Q & A: Who will ultimately pick up the tab for the cost of political deal on suspension of water charges?
Published 28/04/2016 | 02:30
What is the deal on Irish Water and water charges?
An independent commission is to be established to examine funding models, charging and conservation incentives.
The commission will send their recommendations to an Oireachtas committee with members from each of the political parties for further investigation and testimony from experts. The committee will then compile their own report and submit recommendations to the Dáil.
TDs will vote on how to proceed. While all this takes place, water charges will be suspended.
How long will the suspension stay in place?
Fine Gael believe the commission will take about nine months to complete its work. However, the fact that a majority of TDs oppose water charges means they are highly unlikely to be reinstated during the lifetime of this Dáil.
Will people who have paid their bills get refunds?
This is the multi-million euro question. Neither Fine Gael or Fianna Fáil are particularly clear on what will happen. Fine Gael ministers said yesterday that people should get their money back and Environment Minister Alan Kelly told the Dáil that "if there is any fairness, the law-abiding people who could afford to pay and did pay will have to get their money back". That will mean Irish Water will have to reprocess well in excess of two million financial transactions.
However, Fianna Fáil leader Micheál Martin suggested that the more likely approach would be for Irish Water to continue to chase those who have so far failed to pay.
It is likely the all-party committee will look at this issue, meaning that at the very least nobody will get a refund any time soon.
Were people who dodged charges right along?
Well, they will be feeling a little bit smug today. Sources in both parties say that there are mechanisms in place to pursue these people for arrears but with charges suspended it's unlikely too many households will fear being chased.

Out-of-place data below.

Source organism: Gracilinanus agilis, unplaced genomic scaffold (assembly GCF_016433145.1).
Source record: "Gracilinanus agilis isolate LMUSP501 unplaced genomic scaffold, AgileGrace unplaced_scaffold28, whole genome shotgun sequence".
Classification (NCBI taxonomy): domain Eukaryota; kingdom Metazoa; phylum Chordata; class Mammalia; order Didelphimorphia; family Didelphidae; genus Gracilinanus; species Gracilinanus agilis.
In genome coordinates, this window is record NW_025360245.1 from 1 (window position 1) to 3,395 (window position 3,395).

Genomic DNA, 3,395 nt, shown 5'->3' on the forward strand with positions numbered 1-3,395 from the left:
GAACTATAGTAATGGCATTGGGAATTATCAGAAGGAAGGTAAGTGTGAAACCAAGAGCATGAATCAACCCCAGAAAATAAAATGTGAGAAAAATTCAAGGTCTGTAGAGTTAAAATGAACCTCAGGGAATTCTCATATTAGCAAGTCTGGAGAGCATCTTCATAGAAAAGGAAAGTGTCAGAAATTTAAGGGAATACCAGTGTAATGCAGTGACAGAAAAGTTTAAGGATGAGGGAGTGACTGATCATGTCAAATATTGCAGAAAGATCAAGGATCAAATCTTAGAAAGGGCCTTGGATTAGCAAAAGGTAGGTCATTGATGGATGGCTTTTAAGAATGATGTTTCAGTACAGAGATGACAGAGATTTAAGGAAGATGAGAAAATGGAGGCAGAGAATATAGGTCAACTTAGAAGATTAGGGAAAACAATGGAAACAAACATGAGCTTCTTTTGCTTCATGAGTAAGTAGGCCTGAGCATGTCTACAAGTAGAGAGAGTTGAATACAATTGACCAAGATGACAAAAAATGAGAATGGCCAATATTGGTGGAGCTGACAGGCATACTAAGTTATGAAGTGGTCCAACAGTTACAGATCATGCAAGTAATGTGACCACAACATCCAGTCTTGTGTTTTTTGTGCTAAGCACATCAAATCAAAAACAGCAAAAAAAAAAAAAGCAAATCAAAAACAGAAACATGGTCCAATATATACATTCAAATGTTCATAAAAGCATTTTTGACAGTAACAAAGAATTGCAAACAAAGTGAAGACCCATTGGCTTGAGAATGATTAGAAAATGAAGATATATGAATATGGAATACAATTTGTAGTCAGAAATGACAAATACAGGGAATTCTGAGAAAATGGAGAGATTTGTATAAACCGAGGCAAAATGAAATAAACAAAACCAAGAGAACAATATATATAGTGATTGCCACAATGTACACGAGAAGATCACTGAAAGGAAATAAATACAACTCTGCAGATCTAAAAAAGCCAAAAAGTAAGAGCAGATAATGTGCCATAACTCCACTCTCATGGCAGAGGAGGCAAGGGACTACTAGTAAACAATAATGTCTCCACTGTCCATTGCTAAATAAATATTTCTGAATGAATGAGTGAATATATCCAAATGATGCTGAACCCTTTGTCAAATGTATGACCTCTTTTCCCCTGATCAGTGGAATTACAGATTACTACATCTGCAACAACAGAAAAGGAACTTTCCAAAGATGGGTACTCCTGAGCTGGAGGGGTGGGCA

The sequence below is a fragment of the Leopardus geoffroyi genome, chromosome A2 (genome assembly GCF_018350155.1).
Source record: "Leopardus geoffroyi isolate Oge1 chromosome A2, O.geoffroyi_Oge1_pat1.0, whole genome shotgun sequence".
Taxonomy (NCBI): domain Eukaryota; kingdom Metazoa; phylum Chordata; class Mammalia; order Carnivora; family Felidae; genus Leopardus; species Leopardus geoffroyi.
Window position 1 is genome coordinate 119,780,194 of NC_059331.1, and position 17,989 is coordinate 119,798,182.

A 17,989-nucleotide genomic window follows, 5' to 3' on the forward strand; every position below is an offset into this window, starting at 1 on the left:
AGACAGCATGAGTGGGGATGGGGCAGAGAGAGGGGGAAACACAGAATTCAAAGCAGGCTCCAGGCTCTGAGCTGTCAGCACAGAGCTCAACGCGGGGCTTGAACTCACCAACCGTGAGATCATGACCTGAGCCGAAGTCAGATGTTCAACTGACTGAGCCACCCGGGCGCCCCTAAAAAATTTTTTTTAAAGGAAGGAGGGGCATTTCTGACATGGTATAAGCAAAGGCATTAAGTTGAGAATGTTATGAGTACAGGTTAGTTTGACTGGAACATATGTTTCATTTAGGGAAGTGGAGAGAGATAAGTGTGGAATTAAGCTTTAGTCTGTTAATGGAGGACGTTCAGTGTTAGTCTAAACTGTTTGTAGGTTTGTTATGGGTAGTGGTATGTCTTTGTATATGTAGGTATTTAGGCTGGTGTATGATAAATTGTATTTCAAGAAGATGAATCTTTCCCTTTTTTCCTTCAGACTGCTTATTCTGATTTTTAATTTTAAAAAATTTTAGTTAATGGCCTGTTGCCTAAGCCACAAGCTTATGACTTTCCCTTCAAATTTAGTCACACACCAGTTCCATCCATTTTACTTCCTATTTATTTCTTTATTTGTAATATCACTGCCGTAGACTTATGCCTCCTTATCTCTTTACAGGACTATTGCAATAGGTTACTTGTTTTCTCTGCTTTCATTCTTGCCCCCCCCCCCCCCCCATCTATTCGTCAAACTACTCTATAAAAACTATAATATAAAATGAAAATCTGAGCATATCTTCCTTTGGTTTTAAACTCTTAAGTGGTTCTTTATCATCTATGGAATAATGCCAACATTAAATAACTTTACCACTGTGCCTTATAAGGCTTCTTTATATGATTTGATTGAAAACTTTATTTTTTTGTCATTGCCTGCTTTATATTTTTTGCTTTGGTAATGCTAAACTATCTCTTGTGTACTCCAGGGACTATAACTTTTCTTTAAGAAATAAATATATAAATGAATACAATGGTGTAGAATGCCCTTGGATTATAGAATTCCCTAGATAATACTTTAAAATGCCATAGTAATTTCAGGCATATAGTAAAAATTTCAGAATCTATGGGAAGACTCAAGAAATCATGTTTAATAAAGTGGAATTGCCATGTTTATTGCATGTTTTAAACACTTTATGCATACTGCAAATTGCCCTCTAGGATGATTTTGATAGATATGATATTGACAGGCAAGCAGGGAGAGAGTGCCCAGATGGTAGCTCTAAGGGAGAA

Is Irish Water going to be abolished?
No. As part of the compromise, Fianna Fáil has agreed to drop its policy of abolishing Irish Water. The utility will remain but a new independent oversight body will be appointed to monitor its work in an effort to "improve transparency". It will report directly to an Oireachtas committee.
What about all the staff whose job it is to administer water bills?
Hundreds of people are involved in dealing with customer queries and administering bills. It would seem likely that jobs will be lost but neither party is admitting this yet.
Who will pay for the €700m a year that Irish Water needs to upgrade outdated pipes and infrastructure?
You will. Our water infrastructure is in a desperate state and needs to be fixed sooner rather than later. The money will now have to come from general taxation.
What about metering?
To date, 828,000 water meters have been installed around the country. Irish Water has received no instruction from the Department of Environment so for the moment the installation of meters is continuing. The utility has an initial target of installing one million meters.
Isn't the scrapping of charges against EU rules?
This is another question which has all the politicians arguing. Alan Kelly told the Dáil that failing to apply a 'polluter' pays policy "will likely result in substantial EU fines in the years ahead".
Fianna Fáil has insisted that this isn't the case.
So who won: Fine Gael or Fianna Fáil?
Fianna Fáil will get to claim that they used the leverage handed to them on Election Day to get rid of water charges. Fine Gael get the prize of government and have secured the future of Irish Water. Ultimately though, Fianna Fáil TDs are far happier with the deal.